More PR efforts are on their way, as Silverjet plans to add another daily route at the end of July, in addition to another destination, says Walsh. And in the next several years, it hopes to have 10 aircraft that fly about five routes. She adds that 30 destinations are under consideration for route expansions.

Legacy not left behind

So is there room for both niche and legacy airlines to thrive in the quest for the business traveler? Probably.

"The international business class market I don't think has ever been stronger," says Mark Bergsrud, SVP of marketing programs and distribution at Continental.

"We very much do cater to the business traveler and design our products and services to meet the needs of the business traveler," he adds. "Those customers are willing to pay a little bit more for travel than the leisure traveler." But the airline is careful not to exclude leisure travelers from its outreach efforts, Bergsrud notes.

Continental - already a popular choice for business travelers in Houston and New York - is focusing many of its marketing efforts on New York's competitive market, he says. "We'll take business from anywhere, but we spend a lot of efforts talking to business travelers in the New York market," Bergsrud explains. The outreach focuses on Continental's large international and domestic route network in the New York area. The message is, "If you want to go somewhere, it's likely we're the best choice to get there," he says.

Targeting New York could put Continental in direct competition with Silverjet, but even so, legacy carriers maintain the advantage of their extensive global networks.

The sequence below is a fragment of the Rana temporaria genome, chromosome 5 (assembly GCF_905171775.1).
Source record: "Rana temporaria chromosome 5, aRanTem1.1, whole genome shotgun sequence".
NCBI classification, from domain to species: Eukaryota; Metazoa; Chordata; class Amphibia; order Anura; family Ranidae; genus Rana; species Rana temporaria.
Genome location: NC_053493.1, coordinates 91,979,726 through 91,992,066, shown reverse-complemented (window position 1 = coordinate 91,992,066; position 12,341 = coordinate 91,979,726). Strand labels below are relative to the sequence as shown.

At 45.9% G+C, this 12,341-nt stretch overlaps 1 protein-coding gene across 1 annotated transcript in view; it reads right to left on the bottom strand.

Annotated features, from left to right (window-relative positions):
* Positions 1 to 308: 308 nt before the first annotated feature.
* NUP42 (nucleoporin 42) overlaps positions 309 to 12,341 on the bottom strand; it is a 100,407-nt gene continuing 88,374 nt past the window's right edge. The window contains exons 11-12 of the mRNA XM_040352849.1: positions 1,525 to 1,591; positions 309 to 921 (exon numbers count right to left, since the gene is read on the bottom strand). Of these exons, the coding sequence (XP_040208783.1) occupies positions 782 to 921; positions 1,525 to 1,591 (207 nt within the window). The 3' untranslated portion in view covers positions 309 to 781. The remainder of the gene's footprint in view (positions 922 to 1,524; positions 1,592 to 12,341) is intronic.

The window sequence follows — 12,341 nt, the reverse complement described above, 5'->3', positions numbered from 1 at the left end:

John Lampl, Americas VP of corporate communications for British Airways (BA), says it positions itself as a full-service airline that offers the long-haul business traveler a choice of four cabins and options to connect to cities worldwide.  

"It's a huge difference - it's really apples and oranges," Lampl says. BA is considering launching an all-business-class - perhaps combined with premium economy - airline that flies from New York to cities in the European Union, he adds.

BA is also leveraging its signature style that reflects its British heritage.

"We like to say when somebody is going to the UK, the minute they get on the airplane they've arrived," says Lampl. "It's the total experience we're selling."

That outlook is ultimately the driving force behind Silverjet.

"It's much more than just the airline - Silverjet is a whole experience," says Jane Sinclair, Silverjet's PR manager. "There is much more than just a flight from A to B."

Ways to appeal to business travelers

Focus on comfort

Companies want their employees to arrive at their destinations ready for a day's work. Ensuring a relaxing journey is crucial for long-haul and trans-Atlantic flights.

Allow productivity

Give travelers every opportunity to do business on the road, like making wi-fi easily accessible in the lounges and offering cabins that are conducive to working.

Consider their time

Touting a good on-time record will attract business travelers trying to make meetings and scheduled events.

Make them feel special

Business travelers are willing to spend a lot of extra money to ensure quality service - make sure they feel it was worth the extra cost.

Give them value

Even large companies are looking to save on travel budgets and will be tempted by the carrier that gives them the most for their dollar.